Humans haven’t just changed what dogs look like – we’ve altered the very structure of their brains

According to a study of 33 breeds of dogs, the role for which a dog was bred is reflected in their brain structure.

There are hundreds of dog breeds around the world due to centuries of selective breeding by humans from the teensy chihuahua to the massive Saint Bernard. With such an extensive range of canine sizes and temperaments, it’s not surprising that, in due course, humans have reshaped their brains as well as their bodies.

The new study performed MRI scans on 33 breeds and revealed how a dog was bred is reflected in their brain structure. For example, dogs bred to be small like the Lhasa apso have round heads with correspondingly round brains that occupy most of their skull. Larger breeds like a golden retriever with its long, narrow head have a more elongated brain that doesn’t fill all of the skull space.

Study leader Erin E. Hecht, an evolutionary neuroscientist at Harvard University, said, “The biggest wow moment for me was just looking at the scans. It’s really cool in science where you have a result where you don’t have to do any fancy statistics to be able to tell there’s something going on.”

This new look inside the mind of dogs offers a deeper understanding of how breeds are hardwired, which in line helps potential dog owners choose the right breed for their home, adds Hecht, whose study was published this week in the journal Neurosci.

Dogs On The Brain

For their study, Hecht and her colleagues recruited 62 individual pet dogs in American homes, covering breeds such as beagles, Yorkshire terriers, Doberman pinschers, boxers, and more. After observing the differences in brain size and shape, the team then further studied differences within the brain, observing how certain regions varied across breeds with certain behavioral traits.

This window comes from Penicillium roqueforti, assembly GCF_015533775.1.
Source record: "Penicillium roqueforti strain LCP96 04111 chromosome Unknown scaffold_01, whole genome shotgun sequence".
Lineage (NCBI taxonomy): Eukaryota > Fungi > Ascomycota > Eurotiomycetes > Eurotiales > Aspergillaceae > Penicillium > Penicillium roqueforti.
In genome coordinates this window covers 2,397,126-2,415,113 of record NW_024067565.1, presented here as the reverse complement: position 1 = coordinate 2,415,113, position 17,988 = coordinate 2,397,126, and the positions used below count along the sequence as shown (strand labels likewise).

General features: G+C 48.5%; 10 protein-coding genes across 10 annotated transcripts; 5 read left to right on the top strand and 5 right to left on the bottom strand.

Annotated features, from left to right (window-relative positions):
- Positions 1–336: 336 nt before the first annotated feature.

For example, bulldogs which were originally bred to fight captive bulls but later raised to be loving family pets put them in both the “sport fighting” and “explicit companionship” categories. The study team referred to the American Kennel Club website for data on the breeds’ original roles.

The scientists subsequently mapped out six brain networks that could be distinguished by a dog’s behavior such as scent hunting or companionship. For instance, the prefrontal cortex part of the brain has one area associated with group size and social interaction which was found to have the same variation among dogs bred for herding, police, military, war work, vermin control, bird flushing and retrieving, and sport fighting.

This makes sense because all these breeds serve roles that are “cognitively complex and demanding, so they might require greater support from the prefrontal cortex,” according to Hecht.

Daniel Horschler, a PhD student in at the University of Arizona who studies brain anatomy in dogs and wasn’t involved in the research, praised the study’s approach by saying, “They didn’t try to divide the brain into regions themselves, which is I think a really good approach because we don’t yet know a lot about how dogs’ brains are organised”.

It was smart, he observed, that the team noted areas in which dogs’ brains tended to change in the same ways and then related those changes to breed-specific traits.

He adds, “It’s really exciting. Dogs are such a great model for this sort of thing and no one has really explored this before.”

Science’s Best Friend

Horschler remarks that though domestic dogs were once dissed by scientists as “a fake animal,” that were not worthy of scientific inquiry, they’ve now emerged as a more common study subject especially as part of the study of emotion and cognition. For example, 20,000 years of cohabitation has made pet dogs finetuned interpreters of human emotion, possibly more so than any other species.

Study author Hecht and colleagues also carried out a statistical analysis that demonstrated that the brain variations occurred more recently in the dog family tree, rather than deep in the past, signifying that “dog brain evolution has happened quickly,” Hecht says.

She notes, “It brings home how humans alter the world around them. It’s kind of profound that our brains are changing other brains on the planet.”

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